John Brennan, a Professor of Chemistry & Chemical Biology at Mcmaster University, is holder of the Canada Research Chair in Bioanalytical Chemistry and Biointerfaces and Director of the Biointerfaces Institute at McMaster. He is an expert in fluorescence spectroscopy, LC/MS, sol-gel chemistry and protein immobilization. Dr. Brennan an associate editor for Trends. Anal. Chep. and on the editorial advisory boards of Analytical Chemistry and J. Sol-Gel Sci. Technol.
His research team develops bioanalytical instrumentation in the area of biosensors, bioaffinity chromatography media, microarrays and drug screening. Dr. Brennan has supervised over 80 trainees, published over 140 peer-reviewed papers, and has several patents in the areas of sol-gel materials, protein immobilization, high throughput screening methods and bioactive paper.
Dr. Capletta's research concentrates on the development of new synthetic methodologies and preparation of biologically active molecules. His lab develops atom-economical synthetic methods for the facile generation of novel molecular frameworks, and synthetic protocols for the parallel synthesis of small molecule libraries for use in the drug discovery and as biological probes. Dr. Capretta is the Director of the Chemical Biology Graduate Program as well as an active member of the Institute for Infectious Diseases Research and the Biointerfaces Institute at McMaster University.
In 2007, I received my Honours Bachelor of Accounting from Brock University. Throughout my university years, I worked part-time at Golf Town and I am still working there today. It is not only my love for the game of golf that keeps me there, it is also the relationships I have built with customers and staff over the years that make it a fun place work.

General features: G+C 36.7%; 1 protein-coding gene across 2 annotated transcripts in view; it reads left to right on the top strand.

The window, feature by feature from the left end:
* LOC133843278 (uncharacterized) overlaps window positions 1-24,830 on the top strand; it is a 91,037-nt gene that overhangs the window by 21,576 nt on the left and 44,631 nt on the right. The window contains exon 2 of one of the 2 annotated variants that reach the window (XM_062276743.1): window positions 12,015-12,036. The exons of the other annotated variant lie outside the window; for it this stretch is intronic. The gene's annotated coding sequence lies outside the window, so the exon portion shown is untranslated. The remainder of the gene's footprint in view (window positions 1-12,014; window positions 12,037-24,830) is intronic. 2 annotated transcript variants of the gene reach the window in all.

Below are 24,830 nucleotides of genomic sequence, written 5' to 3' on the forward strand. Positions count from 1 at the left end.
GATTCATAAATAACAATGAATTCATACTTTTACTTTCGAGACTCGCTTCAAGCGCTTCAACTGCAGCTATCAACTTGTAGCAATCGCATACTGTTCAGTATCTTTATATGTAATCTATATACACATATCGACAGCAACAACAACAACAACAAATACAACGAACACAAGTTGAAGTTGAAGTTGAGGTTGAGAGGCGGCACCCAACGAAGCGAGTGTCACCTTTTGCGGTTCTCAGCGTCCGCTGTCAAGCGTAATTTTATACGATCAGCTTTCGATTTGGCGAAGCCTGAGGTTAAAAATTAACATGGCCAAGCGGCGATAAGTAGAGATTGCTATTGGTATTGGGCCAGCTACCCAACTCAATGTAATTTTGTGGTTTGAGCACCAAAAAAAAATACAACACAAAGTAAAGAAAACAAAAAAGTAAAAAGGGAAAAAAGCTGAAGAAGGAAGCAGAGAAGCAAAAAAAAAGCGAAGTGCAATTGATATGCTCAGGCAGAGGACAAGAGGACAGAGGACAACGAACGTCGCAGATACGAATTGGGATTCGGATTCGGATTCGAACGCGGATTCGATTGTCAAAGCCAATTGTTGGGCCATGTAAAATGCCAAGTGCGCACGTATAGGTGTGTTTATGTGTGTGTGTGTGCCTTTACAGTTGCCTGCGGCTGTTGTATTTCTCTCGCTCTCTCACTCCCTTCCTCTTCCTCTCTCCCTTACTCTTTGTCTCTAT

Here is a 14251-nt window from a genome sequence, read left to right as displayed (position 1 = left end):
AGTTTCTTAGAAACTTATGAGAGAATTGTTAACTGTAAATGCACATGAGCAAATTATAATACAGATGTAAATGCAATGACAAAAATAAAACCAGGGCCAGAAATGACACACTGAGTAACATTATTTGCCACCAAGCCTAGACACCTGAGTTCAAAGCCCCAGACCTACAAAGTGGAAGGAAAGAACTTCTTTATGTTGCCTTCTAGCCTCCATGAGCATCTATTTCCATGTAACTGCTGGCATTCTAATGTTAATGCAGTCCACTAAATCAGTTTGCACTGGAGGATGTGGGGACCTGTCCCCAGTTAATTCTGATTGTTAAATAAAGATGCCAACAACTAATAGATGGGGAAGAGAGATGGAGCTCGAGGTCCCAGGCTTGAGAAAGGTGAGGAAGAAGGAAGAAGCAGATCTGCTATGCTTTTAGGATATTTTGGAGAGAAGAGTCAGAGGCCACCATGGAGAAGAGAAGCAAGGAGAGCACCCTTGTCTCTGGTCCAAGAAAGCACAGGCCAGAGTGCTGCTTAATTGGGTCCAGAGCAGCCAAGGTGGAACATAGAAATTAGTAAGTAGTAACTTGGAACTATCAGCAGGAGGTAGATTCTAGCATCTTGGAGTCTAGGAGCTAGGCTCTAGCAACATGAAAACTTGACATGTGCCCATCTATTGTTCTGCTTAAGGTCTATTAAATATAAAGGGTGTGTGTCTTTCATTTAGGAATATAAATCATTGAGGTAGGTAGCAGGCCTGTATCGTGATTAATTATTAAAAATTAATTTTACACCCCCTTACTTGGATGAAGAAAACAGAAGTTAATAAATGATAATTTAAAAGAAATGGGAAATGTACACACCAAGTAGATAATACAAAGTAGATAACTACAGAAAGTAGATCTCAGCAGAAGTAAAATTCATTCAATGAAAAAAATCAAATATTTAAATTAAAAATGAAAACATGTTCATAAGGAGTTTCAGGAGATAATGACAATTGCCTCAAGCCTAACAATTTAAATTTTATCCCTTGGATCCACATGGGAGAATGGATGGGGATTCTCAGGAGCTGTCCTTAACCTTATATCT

My career at McMaster University started in February 2008 as a Senior Research Accountant in Research Finance. In this position I developed a great deal of knowledge about all the different types of research funding, agency guidelines, and McMaster’s policies and procedures. I dealt with Principle Investigators from a vast range of departments and faculties within the university along with a number of companies and sponsors. The skills and knowledge acquired in this position helped facilitate me to the position of Project Manager for the Biointerfaces Institute CFI. Being involved from the beginning of construction of the facility, has since led me to the position of Business Manager for the Biointerfaces Institute. I am responsible for the financial management of the CFI project, various research accounts and the Biointerfaces Institute operational budget, human resources management, purchasing and administrative support.
I received my undergraduate degree from Wilfrid Laurier University in French and Sociology. I then went on to complete my Bachelor of Education from Brock University in Primary/Junior Education. After honing my administration skills in retail management, I landed at McMaster where I’ve been an Administrative Assistant in the Department of Chemistry & Chemical Biology for three years, first supporting the Undergraduate program and later as the Assistant to the Chair of the Department. Moving over to the Biointerfaces Institute, for me, meant a new challenge in discovering and devising new processes and practices for a growing institute as well as serving as the front line for an exciting new site at McMaster.